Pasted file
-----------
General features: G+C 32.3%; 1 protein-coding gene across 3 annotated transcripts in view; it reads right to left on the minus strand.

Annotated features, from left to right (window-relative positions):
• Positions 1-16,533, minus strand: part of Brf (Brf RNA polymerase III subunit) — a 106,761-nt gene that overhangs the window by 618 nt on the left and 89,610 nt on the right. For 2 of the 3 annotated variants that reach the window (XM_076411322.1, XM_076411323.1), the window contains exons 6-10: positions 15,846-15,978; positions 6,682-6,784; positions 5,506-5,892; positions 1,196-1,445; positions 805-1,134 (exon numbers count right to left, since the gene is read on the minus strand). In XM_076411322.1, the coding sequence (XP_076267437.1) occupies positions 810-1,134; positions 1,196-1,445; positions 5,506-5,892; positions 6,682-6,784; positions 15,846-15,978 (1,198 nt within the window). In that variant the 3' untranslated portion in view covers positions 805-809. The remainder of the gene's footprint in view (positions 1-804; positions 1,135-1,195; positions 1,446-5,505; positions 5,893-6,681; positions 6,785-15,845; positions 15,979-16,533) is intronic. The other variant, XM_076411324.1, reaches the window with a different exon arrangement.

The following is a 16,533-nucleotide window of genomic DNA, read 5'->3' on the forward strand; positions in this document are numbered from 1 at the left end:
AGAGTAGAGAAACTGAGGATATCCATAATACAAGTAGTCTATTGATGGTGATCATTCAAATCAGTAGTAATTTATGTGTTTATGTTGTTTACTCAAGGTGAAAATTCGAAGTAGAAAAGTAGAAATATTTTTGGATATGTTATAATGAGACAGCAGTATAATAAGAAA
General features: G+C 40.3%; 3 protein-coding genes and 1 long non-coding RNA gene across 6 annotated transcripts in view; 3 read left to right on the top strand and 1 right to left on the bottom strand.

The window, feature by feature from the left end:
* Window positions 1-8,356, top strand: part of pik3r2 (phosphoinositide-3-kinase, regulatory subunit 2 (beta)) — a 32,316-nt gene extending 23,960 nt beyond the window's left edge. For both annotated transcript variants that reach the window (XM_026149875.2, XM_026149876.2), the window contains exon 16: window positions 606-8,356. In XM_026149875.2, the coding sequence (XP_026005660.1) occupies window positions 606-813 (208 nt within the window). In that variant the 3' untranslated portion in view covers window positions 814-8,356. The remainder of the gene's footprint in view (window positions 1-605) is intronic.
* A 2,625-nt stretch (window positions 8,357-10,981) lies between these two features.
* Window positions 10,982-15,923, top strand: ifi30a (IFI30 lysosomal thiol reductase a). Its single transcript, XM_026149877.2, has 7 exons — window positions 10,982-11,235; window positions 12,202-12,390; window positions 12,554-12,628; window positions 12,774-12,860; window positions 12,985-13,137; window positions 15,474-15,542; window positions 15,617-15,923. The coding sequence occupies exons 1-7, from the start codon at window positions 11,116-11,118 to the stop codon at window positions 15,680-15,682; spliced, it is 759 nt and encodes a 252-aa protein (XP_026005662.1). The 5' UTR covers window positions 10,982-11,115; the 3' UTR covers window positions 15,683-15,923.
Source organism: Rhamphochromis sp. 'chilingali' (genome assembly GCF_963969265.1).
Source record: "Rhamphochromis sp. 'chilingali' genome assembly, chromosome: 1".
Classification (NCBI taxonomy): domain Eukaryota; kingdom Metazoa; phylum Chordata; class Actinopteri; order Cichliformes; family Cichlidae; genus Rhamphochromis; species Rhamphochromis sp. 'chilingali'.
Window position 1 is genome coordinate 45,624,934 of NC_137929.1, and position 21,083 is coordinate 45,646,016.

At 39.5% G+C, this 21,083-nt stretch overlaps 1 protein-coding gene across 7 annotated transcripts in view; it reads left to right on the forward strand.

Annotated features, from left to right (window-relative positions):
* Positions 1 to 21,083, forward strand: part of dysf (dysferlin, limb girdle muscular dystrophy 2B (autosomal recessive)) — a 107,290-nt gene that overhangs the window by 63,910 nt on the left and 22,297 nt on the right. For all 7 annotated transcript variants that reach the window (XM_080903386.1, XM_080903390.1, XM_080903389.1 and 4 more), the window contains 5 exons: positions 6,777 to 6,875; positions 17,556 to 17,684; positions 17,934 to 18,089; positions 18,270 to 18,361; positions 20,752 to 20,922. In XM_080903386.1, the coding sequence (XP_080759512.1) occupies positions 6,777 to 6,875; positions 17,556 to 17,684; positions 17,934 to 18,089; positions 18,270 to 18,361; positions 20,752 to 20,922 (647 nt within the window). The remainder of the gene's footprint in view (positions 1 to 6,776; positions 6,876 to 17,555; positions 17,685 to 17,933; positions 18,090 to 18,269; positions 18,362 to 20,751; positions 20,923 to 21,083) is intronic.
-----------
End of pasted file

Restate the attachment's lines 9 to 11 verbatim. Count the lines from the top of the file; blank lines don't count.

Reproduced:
* A 2,625-nt stretch (window positions 8,357-10,981) lies between these two features.
* Window positions 10,982-15,923, top strand: ifi30a (IFI30 lysosomal thiol reductase a). Its single transcript, XM_026149877.2, has 7 exons — window positions 10,982-11,235; window positions 12,202-12,390; window positions 12,554-12,628; window positions 12,774-12,860; window positions 12,985-13,137; window positions 15,474-15,542; window positions 15,617-15,923. The coding sequence occupies exons 1-7, from the start codon at window positions 11,116-11,118 to the stop codon at window positions 15,680-15,682; spliced, it is 759 nt and encodes a 252-aa protein (XP_026005662.1). The 5' UTR covers window positions 10,982-11,115; the 3' UTR covers window positions 15,683-15,923.
Source organism: Rhamphochromis sp. 'chilingali' (genome assembly GCF_963969265.1).